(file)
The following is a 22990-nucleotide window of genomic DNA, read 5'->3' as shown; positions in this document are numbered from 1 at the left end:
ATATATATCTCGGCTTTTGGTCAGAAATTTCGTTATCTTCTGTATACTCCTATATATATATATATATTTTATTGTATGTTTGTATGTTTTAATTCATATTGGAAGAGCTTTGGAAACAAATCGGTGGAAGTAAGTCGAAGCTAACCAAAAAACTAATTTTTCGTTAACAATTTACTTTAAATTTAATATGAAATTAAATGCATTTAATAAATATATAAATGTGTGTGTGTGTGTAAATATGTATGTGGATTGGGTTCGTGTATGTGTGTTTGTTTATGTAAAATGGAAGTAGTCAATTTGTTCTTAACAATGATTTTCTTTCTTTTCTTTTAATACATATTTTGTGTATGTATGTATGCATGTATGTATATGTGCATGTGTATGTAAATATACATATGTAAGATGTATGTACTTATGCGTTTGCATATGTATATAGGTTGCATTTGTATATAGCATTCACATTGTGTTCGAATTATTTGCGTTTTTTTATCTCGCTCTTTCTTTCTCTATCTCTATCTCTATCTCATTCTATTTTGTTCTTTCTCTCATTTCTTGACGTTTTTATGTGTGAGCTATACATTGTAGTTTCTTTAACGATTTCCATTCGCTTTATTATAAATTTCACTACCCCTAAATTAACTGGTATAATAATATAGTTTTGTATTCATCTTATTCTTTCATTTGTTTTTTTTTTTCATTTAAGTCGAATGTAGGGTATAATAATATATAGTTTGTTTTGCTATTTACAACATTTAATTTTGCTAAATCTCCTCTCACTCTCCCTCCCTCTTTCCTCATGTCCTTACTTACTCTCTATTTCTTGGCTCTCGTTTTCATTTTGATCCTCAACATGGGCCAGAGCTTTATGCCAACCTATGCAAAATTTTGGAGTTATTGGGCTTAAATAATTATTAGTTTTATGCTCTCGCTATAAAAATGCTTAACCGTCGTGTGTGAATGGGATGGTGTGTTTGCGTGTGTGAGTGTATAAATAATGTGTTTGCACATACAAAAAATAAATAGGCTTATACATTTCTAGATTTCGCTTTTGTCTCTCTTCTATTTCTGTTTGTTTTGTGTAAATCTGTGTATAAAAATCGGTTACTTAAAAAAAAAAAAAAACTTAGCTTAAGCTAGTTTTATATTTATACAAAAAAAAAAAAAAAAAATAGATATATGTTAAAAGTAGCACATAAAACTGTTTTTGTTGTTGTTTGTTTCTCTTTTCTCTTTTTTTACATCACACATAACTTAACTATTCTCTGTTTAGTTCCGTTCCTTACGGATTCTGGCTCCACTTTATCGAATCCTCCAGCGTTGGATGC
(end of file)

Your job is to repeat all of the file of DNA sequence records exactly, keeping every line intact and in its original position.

The following is a 22990-nucleotide window of genomic DNA, read 5'->3' as shown; positions in this document are numbered from 1 at the left end:
ATATATATCTCGGCTTTTGGTCAGAAATTTCGTTATCTTCTGTATACTCCTATATATATATATATATTTTATTGTATGTTTGTATGTTTTAATTCATATTGGAAGAGCTTTGGAAACAAATCGGTGGAAGTAAGTCGAAGCTAACCAAAAAACTAATTTTTCGTTAACAATTTACTTTAAATTTAATATGAAATTAAATGCATTTAATAAATATATAAATGTGTGTGTGTGTGTAAATATGTATGTGGATTGGGTTCGTGTATGTGTGTTTGTTTATGTAAAATGGAAGTAGTCAATTTGTTCTTAACAATGATTTTCTTTCTTTTCTTTTAATACATATTTTGTGTATGTATGTATGCATGTATGTATATGTGCATGTGTATGTAAATATACATATGTAAGATGTATGTACTTATGCGTTTGCATATGTATATAGGTTGCATTTGTATATAGCATTCACATTGTGTTCGAATTATTTGCGTTTTTTTATCTCGCTCTTTCTTTCTCTATCTCTATCTCTATCTCATTCTATTTTGTTCTTTCTCTCATTTCTTGACGTTTTTATGTGTGAGCTATACATTGTAGTTTCTTTAACGATTTCCATTCGCTTTATTATAAATTTCACTACCCCTAAATTAACTGGTATAATAATATAGTTTTGTATTCATCTTATTCTTTCATTTGTTTTTTTTTTTCATTTAAGTCGAATGTAGGGTATAATAATATATAGTTTGTTTTGCTATTTACAACATTTAATTTTGCTAAATCTCCTCTCACTCTCCCTCCCTCTTTCCTCATGTCCTTACTTACTCTCTATTTCTTGGCTCTCGTTTTCATTTTGATCCTCAACATGGGCCAGAGCTTTATGCCAACCTATGCAAAATTTTGGAGTTATTGGGCTTAAATAATTATTAGTTTTATGCTCTCGCTATAAAAATGCTTAACCGTCGTGTGTGAATGGGATGGTGTGTTTGCGTGTGTGAGTGTATAAATAATGTGTTTGCACATACAAAAAATAAATAGGCTTATACATTTCTAGATTTCGCTTTTGTCTCTCTTCTATTTCTGTTTGTTTTGTGTAAATCTGTGTATAAAAATCGGTTACTTAAAAAAAAAAAAAAACTTAGCTTAAGCTAGTTTTATATTTATACAAAAAAAAAAAAAAAAAATAGATATATGTTAAAAGTAGCACATAAAACTGTTTTTGTTGTTGTTTGTTTCTCTTTTCTCTTTTTTTACATCACACATAACTTAACTATTCTCTGTTTAGTTCCGTTCCTTACGGATTCTGGCTCCACTTTATCGAATCCTCCAGCGTTGGATGC